This court concludes that the ALJ erred in his RFC determination that plaintiff could stand, walk, and sit for six hours of an eight-hour workday by improperly substituting his own judgment for the only competent medical opinions of record. See Meadors v. Astrue, 370 F.Appx. 179, 183 (2d Cir. 2010) (an ALJ may choose among properly submitted medical opinions, but may not set his own expertise against that of physicians who submitted opinions to him) (citing Balsamo v. Chater, 142 F.3d 75, 80-81 (2d Cir. 1998) (in the absence of a supporting medical opinion, the ALJ cannot arbitrarily substitute his own judgment for competent medical opinion)). As noted, the ALJ rejected the only medical opinion evidence of record regarding plaintiff's ability to stand, walk, and sit-the opinion of plaintiff's treating doctor[11] that plaintiff could only stand, walk, and sit for one hour each during an eight-hour workday and the opinion of the consulting examiner that plaintiff had moderate to marked limitations with prolonged standing and walking. See, e.g., Tricic v. Astrue, No. 6:07-CV-997 (NAM), 2010 WL 3338697, at *3-4 (N.D.N.Y. Aug. 24, 2010) (the ALJ's determination that plaintiff could stand/walk and sit for about six hours in an eighthour workday was not supported by substantial evidence where two treating doctors opined that plaintiff should avoid prolonged sitting and/or standing, and no examining doctor provided a specific opinion about plaintiff's ability to sit or stand for particular periods of time); DiVetro v. Commissioner of Social Sec., No. 5:05-CV-830 (GLS/DEP), 2008 WL 3930032, at *12-13 (N.D.N.Y. Aug. 21, 2008) (the record lacks any assessment from either a treating source or a consultant supporting a finding of plaintiff could sit for eight hours in a given workday; this portion of the ALJ's RFC determination was not well-supported); Maginnis v. Astrue, No. 5:11-CV-36, 2012 WL 2046883, at *6-7 (D. Vt. Mar. 14, 2012) (the ALJ erred because his RFC determination as to plaintiff's ability to lift and carry and to stand and/or walk during an eight-hour day, was not supported by the opinions of either treating doctor, to which the ALJ purportedly gave significant weight) (Rep't-Rec.), adopted, 2012 WL '701, at *1 (D. Vt. June 5, 2012) (the Magistrate Judge properly concluded that the RFC determination was not supported by substantial evidence because the ALJ gave more weight to the opinions of non-examining and non-treating sources over physicians who had fairly extensive treating relationships with the plaintiff). The ALJ did not cite any medical evidence, and this court found none in the record, that would suggest that plaintiff was capable of the prolonged sitting, standing, and/or walking during an eight-hour workday, as the ALJ concluded.[12] See, e.g. Andrews v. Astrue, 7:10-CV-1202 (RFT), 2012 WL 3613078, at *9 (N.D.N.Y. Aug. 21, 2012) (there is no support in the medical record for the ALJ's RFC assessment that plaintiff can engage in light work; the ALJ failed to point to what evidence supports his findings, but instead, simply discounts the other medical opinions).[13]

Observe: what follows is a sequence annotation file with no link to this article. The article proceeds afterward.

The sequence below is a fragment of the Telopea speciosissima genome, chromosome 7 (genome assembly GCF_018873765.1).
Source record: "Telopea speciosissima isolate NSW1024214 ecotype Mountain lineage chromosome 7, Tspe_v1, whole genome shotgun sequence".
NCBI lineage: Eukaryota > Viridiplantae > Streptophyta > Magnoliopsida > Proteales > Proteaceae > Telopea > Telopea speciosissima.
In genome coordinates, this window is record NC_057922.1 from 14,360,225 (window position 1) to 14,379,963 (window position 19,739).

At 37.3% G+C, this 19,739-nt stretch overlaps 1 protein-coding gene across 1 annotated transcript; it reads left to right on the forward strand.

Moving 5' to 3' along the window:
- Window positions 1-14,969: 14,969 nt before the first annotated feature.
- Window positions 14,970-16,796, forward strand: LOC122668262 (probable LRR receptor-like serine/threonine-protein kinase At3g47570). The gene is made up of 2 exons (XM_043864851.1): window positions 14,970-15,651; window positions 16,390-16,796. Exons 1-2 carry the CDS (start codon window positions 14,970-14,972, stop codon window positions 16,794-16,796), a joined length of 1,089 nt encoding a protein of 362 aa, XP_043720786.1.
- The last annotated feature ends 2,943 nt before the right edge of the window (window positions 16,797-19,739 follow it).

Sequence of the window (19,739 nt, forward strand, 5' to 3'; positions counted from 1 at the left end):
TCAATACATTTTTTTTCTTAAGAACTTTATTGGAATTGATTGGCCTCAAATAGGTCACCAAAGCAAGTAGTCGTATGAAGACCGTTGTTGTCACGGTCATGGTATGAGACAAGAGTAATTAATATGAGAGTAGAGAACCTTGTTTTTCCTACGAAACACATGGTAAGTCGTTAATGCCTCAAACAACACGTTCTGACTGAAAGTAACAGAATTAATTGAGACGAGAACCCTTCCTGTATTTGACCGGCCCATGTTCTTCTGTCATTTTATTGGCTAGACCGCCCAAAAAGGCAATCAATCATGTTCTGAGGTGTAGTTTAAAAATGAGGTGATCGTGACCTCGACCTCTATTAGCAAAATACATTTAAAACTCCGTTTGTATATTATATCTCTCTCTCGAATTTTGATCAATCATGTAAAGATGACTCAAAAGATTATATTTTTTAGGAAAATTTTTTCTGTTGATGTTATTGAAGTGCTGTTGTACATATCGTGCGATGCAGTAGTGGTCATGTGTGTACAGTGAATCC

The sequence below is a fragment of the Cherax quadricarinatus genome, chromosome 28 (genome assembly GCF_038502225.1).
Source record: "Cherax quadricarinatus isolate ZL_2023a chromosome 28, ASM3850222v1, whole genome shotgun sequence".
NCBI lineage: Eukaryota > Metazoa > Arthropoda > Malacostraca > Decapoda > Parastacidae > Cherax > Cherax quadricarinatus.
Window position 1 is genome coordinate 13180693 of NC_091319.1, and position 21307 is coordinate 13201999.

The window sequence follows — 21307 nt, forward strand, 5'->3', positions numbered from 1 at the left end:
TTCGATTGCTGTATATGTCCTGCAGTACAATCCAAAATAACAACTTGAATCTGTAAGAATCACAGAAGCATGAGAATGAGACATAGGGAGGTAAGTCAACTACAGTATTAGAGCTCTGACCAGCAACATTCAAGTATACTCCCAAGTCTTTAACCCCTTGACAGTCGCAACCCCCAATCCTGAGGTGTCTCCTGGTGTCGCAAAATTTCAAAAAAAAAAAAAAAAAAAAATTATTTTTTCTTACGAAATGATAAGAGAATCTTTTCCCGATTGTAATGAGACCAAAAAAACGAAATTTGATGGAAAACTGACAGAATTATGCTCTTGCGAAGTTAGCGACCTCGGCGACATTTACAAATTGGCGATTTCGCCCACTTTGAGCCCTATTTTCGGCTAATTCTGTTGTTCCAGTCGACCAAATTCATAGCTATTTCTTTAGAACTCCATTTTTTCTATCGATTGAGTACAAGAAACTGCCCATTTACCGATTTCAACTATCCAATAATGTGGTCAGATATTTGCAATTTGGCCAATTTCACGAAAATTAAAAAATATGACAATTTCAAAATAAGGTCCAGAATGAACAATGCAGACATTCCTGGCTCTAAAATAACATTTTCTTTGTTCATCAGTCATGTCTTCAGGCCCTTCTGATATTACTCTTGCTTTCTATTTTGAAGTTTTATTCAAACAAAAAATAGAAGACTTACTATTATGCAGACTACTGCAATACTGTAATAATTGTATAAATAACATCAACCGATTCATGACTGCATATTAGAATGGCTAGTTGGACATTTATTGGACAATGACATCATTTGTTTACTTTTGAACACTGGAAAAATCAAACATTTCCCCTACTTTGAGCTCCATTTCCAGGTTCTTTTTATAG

Defense counsel argues that Dr. Opaleye's silence regarding limitations on plaintiff's ability to sit supports the ALJ's conclusion that he could sit for six hours in an eight-hour day and perform light work. (Def.'s Brf. at 12, Dkt. No. 14). The ALJ gave Dr. Opaleye's opinion "some weight, " but did not cite it to support a finding regarding plaintiff's ability to sit for prolonged periods. Indeed, such an interpretation of Dr. Opaleye's report would be unreasonable and would not be supported by substantial evidence. Dr. Opaleye noted plaintiff's complaints that "even sitting... makes the pain worse" and that "sitting or laying down long also worsen the pain." (T. 420). The consulting doctor's medical source statement found "moderate-tomarked limitations with prolonged standing, walking, bending, squatting, lifting, and carrying heavy objects" and mild-to-moderate limitations with activities requiring fine visual acuity." (T. 423). The omission of any conclusion regarding prolonged sitting could not have been reasonably construed by the ALJ as a conclusion that plaintiff had no limitations with respect to prolonged sitting, without seeking clarification from the doctor. Cf. DiVetro v. Commissioner of Social Sec., 2008 WL 3930032, at *12 (consulting examiner's opinion that plaintiff has no "gross limitation" in her ability to sit does not supporting the ALJ's finding that plaintiff could sit for eight hours in a given workday).